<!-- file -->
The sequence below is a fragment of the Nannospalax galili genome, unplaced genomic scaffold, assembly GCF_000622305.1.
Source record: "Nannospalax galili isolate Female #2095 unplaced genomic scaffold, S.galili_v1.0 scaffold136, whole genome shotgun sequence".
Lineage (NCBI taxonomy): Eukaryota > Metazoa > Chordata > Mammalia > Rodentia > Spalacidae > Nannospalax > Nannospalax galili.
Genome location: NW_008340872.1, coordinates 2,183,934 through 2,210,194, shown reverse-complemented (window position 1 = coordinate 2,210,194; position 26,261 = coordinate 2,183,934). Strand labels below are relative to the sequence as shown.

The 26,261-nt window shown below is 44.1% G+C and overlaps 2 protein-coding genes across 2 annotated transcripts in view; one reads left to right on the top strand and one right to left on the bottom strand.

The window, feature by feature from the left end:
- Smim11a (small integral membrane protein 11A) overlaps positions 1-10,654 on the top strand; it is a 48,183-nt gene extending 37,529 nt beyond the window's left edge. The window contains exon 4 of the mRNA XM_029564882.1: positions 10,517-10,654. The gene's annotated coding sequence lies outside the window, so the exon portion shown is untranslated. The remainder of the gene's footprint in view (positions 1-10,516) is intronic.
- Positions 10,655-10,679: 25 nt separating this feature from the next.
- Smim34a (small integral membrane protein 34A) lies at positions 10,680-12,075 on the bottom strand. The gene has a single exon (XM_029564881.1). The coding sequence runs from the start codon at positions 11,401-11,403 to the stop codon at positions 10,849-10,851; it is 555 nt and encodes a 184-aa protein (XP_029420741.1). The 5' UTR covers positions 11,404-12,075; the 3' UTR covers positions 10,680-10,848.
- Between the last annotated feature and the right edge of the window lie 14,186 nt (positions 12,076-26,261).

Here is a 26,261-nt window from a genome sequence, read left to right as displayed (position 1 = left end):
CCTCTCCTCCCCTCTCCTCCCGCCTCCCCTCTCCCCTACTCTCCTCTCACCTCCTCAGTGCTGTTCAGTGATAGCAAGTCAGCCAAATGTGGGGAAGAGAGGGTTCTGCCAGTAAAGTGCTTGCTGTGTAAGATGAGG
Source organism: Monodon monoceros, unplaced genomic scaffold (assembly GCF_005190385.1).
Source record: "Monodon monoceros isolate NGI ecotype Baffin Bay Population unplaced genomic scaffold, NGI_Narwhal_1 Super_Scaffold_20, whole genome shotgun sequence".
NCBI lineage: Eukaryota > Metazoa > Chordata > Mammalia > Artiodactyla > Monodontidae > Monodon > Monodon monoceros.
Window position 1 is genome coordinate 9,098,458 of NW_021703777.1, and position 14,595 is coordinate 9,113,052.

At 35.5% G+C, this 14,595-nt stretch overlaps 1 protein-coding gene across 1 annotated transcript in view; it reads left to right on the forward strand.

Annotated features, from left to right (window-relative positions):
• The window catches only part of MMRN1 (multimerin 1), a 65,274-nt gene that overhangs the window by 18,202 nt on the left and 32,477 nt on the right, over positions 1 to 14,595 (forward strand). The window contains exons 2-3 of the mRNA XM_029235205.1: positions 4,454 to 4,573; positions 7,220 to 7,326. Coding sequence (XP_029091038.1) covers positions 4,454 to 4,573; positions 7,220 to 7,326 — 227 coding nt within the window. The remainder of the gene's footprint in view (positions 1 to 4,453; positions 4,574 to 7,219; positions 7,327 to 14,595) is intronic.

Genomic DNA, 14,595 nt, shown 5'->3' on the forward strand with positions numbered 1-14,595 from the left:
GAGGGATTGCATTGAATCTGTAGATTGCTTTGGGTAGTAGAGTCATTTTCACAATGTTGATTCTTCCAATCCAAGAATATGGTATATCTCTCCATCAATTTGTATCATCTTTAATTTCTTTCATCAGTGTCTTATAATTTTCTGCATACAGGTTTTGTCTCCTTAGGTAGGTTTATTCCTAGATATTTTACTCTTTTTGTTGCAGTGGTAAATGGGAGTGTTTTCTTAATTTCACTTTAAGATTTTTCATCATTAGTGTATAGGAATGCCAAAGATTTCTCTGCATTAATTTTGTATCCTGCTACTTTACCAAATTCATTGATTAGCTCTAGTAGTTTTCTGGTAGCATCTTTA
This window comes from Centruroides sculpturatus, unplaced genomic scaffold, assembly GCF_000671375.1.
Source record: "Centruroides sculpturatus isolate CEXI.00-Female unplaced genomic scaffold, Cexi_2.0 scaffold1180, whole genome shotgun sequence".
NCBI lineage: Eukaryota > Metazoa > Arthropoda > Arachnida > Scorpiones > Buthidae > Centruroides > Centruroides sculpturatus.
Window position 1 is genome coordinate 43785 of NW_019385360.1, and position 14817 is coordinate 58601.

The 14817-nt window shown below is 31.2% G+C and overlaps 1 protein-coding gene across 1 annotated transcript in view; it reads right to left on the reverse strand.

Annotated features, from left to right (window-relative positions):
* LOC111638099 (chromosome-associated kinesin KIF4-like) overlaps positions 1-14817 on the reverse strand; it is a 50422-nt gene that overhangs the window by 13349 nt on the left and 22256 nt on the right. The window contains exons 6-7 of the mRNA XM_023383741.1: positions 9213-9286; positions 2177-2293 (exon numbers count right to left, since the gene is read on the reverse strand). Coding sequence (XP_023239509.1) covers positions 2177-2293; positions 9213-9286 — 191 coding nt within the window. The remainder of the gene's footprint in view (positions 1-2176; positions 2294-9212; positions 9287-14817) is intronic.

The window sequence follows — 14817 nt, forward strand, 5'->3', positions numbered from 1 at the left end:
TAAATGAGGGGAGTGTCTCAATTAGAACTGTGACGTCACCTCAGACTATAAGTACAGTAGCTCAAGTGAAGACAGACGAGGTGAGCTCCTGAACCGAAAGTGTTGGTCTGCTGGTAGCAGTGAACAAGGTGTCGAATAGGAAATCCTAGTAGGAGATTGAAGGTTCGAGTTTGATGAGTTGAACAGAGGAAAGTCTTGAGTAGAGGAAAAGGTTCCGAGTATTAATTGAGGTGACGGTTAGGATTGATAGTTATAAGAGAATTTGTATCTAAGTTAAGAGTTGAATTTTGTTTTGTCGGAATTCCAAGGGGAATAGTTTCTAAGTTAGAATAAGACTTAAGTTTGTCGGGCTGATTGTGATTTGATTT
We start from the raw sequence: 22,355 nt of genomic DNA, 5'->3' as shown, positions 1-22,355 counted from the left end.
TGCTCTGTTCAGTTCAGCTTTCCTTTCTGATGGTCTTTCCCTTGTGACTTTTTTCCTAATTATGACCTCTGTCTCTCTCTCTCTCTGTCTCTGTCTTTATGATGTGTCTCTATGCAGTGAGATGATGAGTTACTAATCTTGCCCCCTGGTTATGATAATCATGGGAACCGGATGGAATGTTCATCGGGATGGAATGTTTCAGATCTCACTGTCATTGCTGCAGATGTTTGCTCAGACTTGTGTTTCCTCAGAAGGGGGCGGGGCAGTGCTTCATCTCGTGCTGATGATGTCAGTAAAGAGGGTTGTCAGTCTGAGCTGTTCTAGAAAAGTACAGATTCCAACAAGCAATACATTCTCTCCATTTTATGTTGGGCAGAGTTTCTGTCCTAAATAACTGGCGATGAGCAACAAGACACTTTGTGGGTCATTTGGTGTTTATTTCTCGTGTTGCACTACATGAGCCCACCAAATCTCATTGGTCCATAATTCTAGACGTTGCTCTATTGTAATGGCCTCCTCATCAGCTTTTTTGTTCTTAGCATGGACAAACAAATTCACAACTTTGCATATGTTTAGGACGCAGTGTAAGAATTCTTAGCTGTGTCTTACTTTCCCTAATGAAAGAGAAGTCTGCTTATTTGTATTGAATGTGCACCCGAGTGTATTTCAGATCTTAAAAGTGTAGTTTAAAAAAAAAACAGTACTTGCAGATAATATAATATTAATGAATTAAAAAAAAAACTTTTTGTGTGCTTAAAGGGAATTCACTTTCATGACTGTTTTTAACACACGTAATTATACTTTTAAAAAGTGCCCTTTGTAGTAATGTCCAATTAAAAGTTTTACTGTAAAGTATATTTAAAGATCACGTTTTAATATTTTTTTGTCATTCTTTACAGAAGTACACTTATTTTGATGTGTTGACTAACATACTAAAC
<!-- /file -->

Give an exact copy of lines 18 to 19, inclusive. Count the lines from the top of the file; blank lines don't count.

Annotated features, from left to right (window-relative positions):
• The window catches only part of MMRN1 (multimerin 1), a 65,274-nt gene that overhangs the window by 18,202 nt on the left and 32,477 nt on the right, over positions 1 to 14,595 (forward strand). The window contains exons 2-3 of the mRNA XM_029235205.1: positions 4,454 to 4,573; positions 7,220 to 7,326. Coding sequence (XP_029091038.1) covers positions 4,454 to 4,573; positions 7,220 to 7,326 — 227 coding nt within the window. The remainder of the gene's footprint in view (positions 1 to 4,453; positions 4,574 to 7,219; positions 7,327 to 14,595) is intronic.